Charlotte, Emily and Anne Brontë were sisters and writers whose novels have become classics.
Charlotte was born on 21 April 1816, Emily on 30 July 1818 and Anne on 17 January 1820 all in Thornton, Yorkshire. They had two sisters, both of whom died in childhood and a brother, Branwell. Their father, Patrick, was an Anglican clergyman who was appointed as the rector of the village of Haworth, on the Yorkshire moors. After the death of their mother in 1821, their Aunt Elizabeth came to look after the family.
All three sisters attended different schools at various times as well as being taught at home. The Brontë children were often left alone together in their isolated home and all began to write stories at an early age.
All three sisters were employed at various times as teachers and governesses. In 1842, Charlotte and Emily went to Brussels to improve their French, but had to return home early after the death of their aunt Elizabeth. Charlotte returned to Brussels an English teacher in 1843-1844. By 1845, the family were back together at Haworth. By this stage, Branwell was addicted to drink and drugs.
In May 1846, the sisters published at their own expense a volume of poetry. This was the first use of their pseudonyms Currer (Charlotte), Ellis (Emily) and Acton (Anne) Bell. They all went on to publish novels, with differing levels of success.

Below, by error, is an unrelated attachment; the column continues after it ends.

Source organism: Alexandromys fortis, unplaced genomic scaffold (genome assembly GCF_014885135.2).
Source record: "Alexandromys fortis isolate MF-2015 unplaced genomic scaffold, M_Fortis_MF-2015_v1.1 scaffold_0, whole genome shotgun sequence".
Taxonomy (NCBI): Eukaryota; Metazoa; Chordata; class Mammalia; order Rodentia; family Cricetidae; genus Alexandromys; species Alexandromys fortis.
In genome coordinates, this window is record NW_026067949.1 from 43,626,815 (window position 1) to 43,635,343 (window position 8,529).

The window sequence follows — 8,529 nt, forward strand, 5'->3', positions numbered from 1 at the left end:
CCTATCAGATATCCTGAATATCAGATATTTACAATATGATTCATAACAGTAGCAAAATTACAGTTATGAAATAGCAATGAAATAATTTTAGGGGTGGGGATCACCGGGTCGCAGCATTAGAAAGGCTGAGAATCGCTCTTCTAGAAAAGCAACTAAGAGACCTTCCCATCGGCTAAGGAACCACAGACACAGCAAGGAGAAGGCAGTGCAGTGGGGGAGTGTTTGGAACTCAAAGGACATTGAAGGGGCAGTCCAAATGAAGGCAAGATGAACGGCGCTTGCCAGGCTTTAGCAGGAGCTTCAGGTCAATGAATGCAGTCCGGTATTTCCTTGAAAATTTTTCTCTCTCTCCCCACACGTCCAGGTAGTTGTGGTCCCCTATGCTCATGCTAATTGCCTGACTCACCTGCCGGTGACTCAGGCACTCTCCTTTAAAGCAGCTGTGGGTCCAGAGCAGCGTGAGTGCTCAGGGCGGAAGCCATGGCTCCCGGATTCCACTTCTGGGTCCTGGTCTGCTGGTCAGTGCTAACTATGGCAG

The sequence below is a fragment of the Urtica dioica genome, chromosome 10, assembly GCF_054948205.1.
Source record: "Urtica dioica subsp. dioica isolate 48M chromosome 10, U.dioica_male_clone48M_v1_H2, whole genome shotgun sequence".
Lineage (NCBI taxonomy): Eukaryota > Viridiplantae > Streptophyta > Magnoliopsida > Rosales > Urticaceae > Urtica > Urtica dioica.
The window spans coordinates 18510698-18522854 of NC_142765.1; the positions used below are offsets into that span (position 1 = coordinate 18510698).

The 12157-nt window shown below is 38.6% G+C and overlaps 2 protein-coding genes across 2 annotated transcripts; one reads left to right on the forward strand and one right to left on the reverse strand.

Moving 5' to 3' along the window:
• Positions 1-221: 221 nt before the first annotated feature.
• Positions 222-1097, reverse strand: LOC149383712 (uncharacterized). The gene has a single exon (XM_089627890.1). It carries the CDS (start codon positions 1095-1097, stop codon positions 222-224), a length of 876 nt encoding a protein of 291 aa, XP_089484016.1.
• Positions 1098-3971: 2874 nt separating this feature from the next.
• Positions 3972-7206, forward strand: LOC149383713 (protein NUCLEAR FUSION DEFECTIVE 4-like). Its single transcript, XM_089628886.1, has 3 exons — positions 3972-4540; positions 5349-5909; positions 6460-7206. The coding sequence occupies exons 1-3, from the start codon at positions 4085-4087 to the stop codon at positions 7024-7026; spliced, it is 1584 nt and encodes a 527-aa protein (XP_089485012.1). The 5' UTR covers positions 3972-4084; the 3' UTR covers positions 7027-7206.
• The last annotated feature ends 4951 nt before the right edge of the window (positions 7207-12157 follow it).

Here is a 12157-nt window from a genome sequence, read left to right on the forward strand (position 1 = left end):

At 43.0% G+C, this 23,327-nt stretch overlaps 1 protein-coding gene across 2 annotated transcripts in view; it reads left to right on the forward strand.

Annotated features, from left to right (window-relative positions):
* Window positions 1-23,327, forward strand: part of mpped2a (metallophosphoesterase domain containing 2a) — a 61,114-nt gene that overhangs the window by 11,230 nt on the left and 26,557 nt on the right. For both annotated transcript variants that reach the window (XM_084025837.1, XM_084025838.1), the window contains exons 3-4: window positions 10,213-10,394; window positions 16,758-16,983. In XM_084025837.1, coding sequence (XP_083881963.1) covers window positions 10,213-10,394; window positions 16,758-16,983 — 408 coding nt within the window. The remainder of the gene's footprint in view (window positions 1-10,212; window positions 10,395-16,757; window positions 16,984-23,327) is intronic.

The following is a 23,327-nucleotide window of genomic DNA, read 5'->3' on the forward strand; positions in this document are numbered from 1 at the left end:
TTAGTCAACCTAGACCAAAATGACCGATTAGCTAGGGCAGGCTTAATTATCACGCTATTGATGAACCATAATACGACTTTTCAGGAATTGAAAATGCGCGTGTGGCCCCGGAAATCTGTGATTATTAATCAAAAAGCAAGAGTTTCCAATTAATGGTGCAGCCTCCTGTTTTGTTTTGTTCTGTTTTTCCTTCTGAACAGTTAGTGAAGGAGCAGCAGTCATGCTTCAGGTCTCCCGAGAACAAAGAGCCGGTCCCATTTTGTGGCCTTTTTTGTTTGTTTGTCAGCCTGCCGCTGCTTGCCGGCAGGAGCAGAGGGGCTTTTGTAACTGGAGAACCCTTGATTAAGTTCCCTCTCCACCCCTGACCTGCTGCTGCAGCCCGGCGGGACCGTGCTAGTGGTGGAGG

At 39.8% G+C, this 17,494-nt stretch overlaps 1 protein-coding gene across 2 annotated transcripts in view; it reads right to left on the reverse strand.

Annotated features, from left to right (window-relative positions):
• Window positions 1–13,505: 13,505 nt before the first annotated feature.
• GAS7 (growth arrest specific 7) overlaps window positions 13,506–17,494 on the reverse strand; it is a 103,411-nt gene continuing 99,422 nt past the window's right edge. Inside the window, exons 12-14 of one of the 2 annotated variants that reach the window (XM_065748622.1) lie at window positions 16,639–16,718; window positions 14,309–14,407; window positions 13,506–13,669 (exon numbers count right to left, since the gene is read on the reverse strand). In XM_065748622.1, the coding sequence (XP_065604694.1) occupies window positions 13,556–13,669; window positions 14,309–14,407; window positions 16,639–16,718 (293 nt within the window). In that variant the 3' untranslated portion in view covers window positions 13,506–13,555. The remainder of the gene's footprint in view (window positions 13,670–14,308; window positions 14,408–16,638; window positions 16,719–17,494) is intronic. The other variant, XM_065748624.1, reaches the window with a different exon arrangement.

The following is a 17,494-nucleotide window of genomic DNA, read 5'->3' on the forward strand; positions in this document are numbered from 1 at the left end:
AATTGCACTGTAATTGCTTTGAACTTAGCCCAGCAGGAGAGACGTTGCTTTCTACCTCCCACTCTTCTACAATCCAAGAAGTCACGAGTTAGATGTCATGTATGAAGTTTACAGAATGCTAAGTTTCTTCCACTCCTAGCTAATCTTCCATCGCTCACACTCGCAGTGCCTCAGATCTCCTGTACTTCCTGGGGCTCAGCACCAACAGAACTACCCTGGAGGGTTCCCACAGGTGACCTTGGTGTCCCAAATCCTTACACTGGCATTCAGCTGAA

Anne's 'Agnes Grey' and Charlotte's 'Jane Eyre' were published in 1847. 'Jane Eyre' was one of the year's best sellers. Anne's second novel, 'The Tenant of Wildfell Hall' and Emily's 'Wuthering Heights' were both published in 1848. 'The Tenant' sold well, but 'Wuthering Heights' did not.
Branwell died of tuberculosis in September 1848. Emily died of the same disease on 19 December 1848 and Anne on 28 May 1849.
Left alone with her father, Charlotte continued to write. She was by now a well-known author and visited London a number of times. 'Shirley' was published in 1849 and 'Villette' in 1853. In 1854, Charlotte married her father's curate, Arthur Nicholls. She died of tuberculosis on 31 March 1855.